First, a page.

Unanimous direct democracy

I was recently introduced to a few positive arguments for this in R. P. Wolff’s In Defense of Anarchism. Lacking the book to cite, he was absorbed with the problems of democracy, namely, the triumphant majoritarian democracy, in the manner that the minority suffers exclusion from representative processes and alienation in their laws. Philosophically he thinks contemporary liberalism leads to an illegitimate government, and anarchism is the only legitimate form of governance.

He proposed a possible method in which unanimity might be lost (as is the case in any large enough governed society), but directness and egalitarianism sustained and an authentic “rule by the people” enacted: socially-funded television sets, installed at large community centers or subsidized for private homes, with featured debates at every election season. Specialists, e.g., in fields like economics, American history and foreign policy, could feature, from various recesses of the political spectrum, to explain the more complicated issues in a collaborative, unpedantic effort. Middle Eastern history, for example, could be briefly clarified before candidates discuss their stances. (Of course, biases would find an entry point through specialists. Further discussion is necessary for this.) At the end of the week of debates, once issues are clarified and nominees understood, the remote control could be used to cast a vote for each member of the household according to the census. This system would greatly increase voter participation, and make domestic politics worthwhile for the average citizen, returning policy-making to everyone affected.

This is an idea of working within the current society on a system for better voter say: it should be judged on these merits as such.

Is it feasible? Is it at all admirable? Discuss.

Voter Participation: Something Has to Be Done

In California, 70% of eligible voters are registered, and 47% of those turned out in a recent election. Thus about a third of those who could vote do so. These are dismaying numbers.

Dismaying because they are too high.

Why? First, some more dismaying numbers:

When Newsweek recently [2011] asked 1,000 U.S. citizens to take America’s official citizenship test, 29 percent couldn’t name the vice president. Seventy-three percent couldn’t correctly say why we fought the Cold War. Forty-four percent were unable to define the Bill of Rights. And 6 percent couldn’t even circle Independence Day on a calendar.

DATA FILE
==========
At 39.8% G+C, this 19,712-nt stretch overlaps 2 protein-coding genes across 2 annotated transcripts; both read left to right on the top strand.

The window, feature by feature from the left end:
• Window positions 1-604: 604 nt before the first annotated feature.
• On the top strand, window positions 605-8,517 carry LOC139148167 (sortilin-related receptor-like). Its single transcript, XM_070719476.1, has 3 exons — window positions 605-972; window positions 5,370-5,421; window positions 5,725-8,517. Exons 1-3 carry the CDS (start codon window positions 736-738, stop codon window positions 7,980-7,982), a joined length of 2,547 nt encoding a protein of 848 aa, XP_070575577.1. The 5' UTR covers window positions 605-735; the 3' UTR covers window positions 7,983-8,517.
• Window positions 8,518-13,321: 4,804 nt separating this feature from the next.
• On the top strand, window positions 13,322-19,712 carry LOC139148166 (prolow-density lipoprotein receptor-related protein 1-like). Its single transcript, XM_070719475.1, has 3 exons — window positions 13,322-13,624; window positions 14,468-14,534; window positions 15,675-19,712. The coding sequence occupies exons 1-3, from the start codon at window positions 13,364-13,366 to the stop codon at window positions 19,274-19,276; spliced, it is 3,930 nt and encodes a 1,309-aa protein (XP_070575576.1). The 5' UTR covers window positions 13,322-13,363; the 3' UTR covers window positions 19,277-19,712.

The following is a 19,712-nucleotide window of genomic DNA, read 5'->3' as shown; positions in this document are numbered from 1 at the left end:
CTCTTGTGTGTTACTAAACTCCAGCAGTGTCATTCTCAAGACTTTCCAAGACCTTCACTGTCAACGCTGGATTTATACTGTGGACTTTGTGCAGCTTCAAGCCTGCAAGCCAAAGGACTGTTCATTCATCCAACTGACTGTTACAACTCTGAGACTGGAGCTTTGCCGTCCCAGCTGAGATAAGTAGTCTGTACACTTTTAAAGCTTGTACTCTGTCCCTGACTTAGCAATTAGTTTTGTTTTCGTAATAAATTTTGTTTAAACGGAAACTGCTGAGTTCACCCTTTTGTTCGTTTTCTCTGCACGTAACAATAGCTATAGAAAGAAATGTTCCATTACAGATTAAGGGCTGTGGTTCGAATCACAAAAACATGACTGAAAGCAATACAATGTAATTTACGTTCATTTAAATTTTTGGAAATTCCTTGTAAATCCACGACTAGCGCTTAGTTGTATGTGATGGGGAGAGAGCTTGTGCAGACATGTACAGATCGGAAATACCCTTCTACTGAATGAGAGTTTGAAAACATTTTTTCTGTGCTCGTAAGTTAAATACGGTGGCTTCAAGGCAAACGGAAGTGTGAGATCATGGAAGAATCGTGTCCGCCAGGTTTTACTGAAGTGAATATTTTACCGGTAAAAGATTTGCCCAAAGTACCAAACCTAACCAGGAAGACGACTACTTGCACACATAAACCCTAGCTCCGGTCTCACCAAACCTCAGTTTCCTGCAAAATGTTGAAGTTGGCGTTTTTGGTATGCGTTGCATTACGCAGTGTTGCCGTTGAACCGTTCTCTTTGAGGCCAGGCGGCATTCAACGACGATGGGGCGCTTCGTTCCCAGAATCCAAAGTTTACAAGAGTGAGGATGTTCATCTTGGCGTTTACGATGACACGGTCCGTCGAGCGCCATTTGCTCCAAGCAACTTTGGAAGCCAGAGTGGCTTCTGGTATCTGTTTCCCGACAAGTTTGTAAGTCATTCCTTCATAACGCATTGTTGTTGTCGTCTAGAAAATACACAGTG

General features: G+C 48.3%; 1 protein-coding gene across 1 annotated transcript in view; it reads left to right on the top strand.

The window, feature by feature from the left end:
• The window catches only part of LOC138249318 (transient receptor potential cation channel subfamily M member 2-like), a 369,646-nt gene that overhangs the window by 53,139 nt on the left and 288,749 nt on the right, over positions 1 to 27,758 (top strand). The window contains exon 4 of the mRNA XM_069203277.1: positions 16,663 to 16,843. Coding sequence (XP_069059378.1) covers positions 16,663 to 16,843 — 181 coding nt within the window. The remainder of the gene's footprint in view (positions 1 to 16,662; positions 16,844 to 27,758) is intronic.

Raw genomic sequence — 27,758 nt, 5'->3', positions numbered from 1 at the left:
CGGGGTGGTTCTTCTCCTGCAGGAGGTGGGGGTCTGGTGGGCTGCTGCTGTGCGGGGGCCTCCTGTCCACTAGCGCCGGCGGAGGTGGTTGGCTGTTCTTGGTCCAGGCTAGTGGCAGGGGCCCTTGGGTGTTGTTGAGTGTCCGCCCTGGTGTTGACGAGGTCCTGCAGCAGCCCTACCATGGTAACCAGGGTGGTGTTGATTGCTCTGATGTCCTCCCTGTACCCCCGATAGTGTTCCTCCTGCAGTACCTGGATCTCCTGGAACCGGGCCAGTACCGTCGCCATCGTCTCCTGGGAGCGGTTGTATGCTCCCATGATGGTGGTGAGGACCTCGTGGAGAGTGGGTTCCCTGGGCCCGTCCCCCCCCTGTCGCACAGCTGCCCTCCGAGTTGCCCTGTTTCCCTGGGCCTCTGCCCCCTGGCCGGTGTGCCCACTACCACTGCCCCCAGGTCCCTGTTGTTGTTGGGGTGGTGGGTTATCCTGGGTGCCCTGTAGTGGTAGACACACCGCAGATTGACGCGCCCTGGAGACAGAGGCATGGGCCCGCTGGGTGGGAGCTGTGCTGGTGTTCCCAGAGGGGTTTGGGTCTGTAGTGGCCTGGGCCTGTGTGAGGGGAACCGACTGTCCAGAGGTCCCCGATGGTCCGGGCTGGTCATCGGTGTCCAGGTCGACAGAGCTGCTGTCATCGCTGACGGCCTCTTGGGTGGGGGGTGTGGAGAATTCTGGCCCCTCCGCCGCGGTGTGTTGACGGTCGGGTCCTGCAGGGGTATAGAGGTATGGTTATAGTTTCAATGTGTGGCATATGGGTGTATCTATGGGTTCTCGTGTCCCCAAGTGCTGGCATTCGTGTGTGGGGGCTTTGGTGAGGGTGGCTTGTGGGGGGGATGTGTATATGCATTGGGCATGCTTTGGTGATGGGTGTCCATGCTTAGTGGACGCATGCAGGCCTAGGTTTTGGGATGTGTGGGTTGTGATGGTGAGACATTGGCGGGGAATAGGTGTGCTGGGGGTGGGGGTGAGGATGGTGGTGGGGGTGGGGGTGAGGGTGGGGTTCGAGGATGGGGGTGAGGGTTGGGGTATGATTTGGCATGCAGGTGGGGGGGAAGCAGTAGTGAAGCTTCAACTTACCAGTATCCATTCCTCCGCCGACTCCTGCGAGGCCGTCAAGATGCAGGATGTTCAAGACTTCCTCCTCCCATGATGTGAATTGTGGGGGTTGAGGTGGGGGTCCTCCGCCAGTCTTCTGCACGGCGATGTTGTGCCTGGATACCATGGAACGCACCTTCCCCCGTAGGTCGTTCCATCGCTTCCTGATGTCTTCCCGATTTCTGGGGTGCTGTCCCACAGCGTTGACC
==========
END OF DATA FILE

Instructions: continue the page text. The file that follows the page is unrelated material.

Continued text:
Too many ignorant fools are casting votes. People who believe that minimum wage laws create wealth, free trade destroys wealth, or clergymen should be forced to marry gay couples, to pick just a few examples. We need to bar these ignoramuses from the voting booth.

How? For starters, ditch the 26th amendment to the Constitution and the raise the voting age to at least 30. Get the 20-somethings out of the way; too many still believe in free lunches.

Second, change the 24th amendment to require poll taxes rather than forbid them. There is no justice in forcing non-voters to pay election costs.

Third, institute stiff qualification exams. Voters need know the vice president’s name, understand the Cold War, identify July 4 as Independence Day, and a whole lot more. Informed voters would be mostly immune from pandering demagoguery.

Disenfranchisement will lead to alienation and rebellion, some will say. Perhaps, and this could be alleviated by a phase-in of the changes. But then voting will become a privilege that young people can aspire to, as they might aspire to a corporate management position.

Another objection: my proposal is elitist. Of course it is! If there’s one thing we desperately need in this country, it’s a reversal of the egalitarian sentiments that have poisoned so much public discourse. We need to encourage and acknowledge the best and the brightest. Ignorant fools should not be allowed to operate dangerous machinery or pull levers in voting booths.